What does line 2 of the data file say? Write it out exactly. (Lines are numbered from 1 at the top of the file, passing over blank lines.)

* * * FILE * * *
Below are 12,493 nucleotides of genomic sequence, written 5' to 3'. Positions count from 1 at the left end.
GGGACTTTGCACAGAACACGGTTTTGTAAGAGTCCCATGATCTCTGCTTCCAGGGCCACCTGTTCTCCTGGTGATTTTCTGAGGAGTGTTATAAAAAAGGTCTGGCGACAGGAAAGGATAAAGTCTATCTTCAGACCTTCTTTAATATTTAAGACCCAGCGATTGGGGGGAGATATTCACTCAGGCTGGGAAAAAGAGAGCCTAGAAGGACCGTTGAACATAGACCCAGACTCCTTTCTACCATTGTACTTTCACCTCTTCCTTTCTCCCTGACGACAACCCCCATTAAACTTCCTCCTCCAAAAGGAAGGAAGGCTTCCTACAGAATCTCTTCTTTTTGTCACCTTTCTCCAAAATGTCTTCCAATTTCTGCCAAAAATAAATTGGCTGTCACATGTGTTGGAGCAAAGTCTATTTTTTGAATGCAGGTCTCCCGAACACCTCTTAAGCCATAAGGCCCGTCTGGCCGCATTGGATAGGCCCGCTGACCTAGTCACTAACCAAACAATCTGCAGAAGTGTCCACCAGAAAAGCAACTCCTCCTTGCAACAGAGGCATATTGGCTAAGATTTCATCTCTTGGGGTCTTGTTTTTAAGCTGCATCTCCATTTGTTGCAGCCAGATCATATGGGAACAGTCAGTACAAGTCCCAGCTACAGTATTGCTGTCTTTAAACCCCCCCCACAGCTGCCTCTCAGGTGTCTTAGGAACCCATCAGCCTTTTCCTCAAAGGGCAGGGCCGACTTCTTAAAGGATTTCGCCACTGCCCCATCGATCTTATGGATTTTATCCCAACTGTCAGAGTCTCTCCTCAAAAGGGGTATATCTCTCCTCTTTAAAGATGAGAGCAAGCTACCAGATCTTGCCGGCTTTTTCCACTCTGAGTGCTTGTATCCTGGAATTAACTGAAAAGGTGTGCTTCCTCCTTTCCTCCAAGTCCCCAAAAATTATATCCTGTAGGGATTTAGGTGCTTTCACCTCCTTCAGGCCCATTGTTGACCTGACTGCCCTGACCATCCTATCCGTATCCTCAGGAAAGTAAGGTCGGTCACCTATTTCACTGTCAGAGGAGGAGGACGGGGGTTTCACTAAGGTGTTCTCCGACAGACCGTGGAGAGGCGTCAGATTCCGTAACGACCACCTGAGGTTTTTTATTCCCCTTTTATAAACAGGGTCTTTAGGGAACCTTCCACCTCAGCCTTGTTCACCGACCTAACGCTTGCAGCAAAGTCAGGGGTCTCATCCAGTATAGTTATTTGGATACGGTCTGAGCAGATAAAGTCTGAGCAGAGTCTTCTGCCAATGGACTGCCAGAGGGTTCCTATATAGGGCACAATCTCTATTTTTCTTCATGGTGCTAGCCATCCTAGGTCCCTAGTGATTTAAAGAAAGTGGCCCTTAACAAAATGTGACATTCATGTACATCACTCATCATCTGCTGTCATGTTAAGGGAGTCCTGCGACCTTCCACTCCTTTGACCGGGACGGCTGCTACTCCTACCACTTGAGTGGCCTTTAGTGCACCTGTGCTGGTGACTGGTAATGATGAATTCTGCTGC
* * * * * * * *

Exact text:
GGGACTTTGCACAGAACACGGTTTTGTAAGAGTCCCATGATCTCTGCTTCCAGGGCCACCTGTTCTCCTGGTGATTTTCTGAGGAGTGTTATAAAAAAGGTCTGGCGACAGGAAAGGATAAAGTCTATCTTCAGACCTTCTTTAATATTTAAGACCCAGCGATTGGGGGGAGATATTCACTCAGGCTGGGAAAAAGAGAGCCTAGAAGGACCGTTGAACATAGACCCAGACTCCTTTCTACCATTGTACTTTCACCTCTTCCTTTCTCCCTGACGACAACCCCCATTAAACTTCCTCCTCCAAAAGGAAGGAAGGCTTCCTACAGAATCTCTTCTTTTTGTCACCTTTCTCCAAAATGTCTTCCAATTTCTGCCAAAAATAAATTGGCTGTCACATGTGTTGGAGCAAAGTCTATTTTTTGAATGCAGGTCTCCCGAACACCTCTTAAGCCATAAGGCCCGTCTGGCCGCATTGGATAGGCCCGCTGACCTAGTCACTAACCAAACAATCTGCAGAAGTGTCCACCAGAAAAGCAACTCCTCCTTGCAACAGAGGCATATTGGCTAAGATTTCATCTCTTGGGGTCTTGTTTTTAAGCTGCATCTCCATTTGTTGCAGCCAGATCATATGGGAACAGTCAGTACAAGTCCCAGCTACAGTATTGCTGTCTTTAAACCCCCCCCACAGCTGCCTCTCAGGTGTCTTAGGAACCCATCAGCCTTTTCCTCAAAGGGCAGGGCCGACTTCTTAAAGGATTTCGCCACTGCCCCATCGATCTTATGGATTTTATCCCAACTGTCAGAGTCTCTCCTCAAAAGGGGTATATCTCTCCTCTTTAAAGATGAGAGCAAGCTACCAGATCTTGCCGGCTTTTTCCACTCTGAGTGCTTGTATCCTGGAATTAACTGAAAAGGTGTGCTTCCTCCTTTCCTCCAAGTCCCCAAAAATTATATCCTGTAGGGATTTAGGTGCTTTCACCTCCTTCAGGCCCATTGTTGACCTGACTGCCCTGACCATCCTATCCGTATCCTCAGGAAAGTAAGGTCGGTCACCTATTTCACTGTCAGAGGAGGAGGACGGGGGTTTCACTAAGGTGTTCTCCGACAGACCGTGGAGAGGCGTCAGATTCCGTAACGACCACCTGAGGTTTTTTATTCCCCTTTTATAAACAGGGTCTTTAGGGAACCTTCCACCTCAGCCTTGTTCACCGACCTAACGCTTGCAGCAAAGTCAGGGGTCTCATCCAGTATAGTTATTTGGATACGGTCTGAGCAGATAAAGTCTGAGCAGAGTCTTCTGCCAATGGACTGCCAGAGGGTTCCTATATAGGGCACAATCTCTATTTTTCTTCATGGTGCTAGCCATCCTAGGTCCCTAGTGATTTAAAGAAAGTGGCCCTTAACAAAATGTGACATTCATGTACATCACTCATCATCTGCTGTCATGTTAAGGGAGTCCTGCGACCTTCCACTCCTTTGACCGGGACGGCTGCTACTCCTACCACTTGAGTGGCCTTTAGTGCACCTGTGCTGGTGACTGGTAATGATGAATTCTGCTGC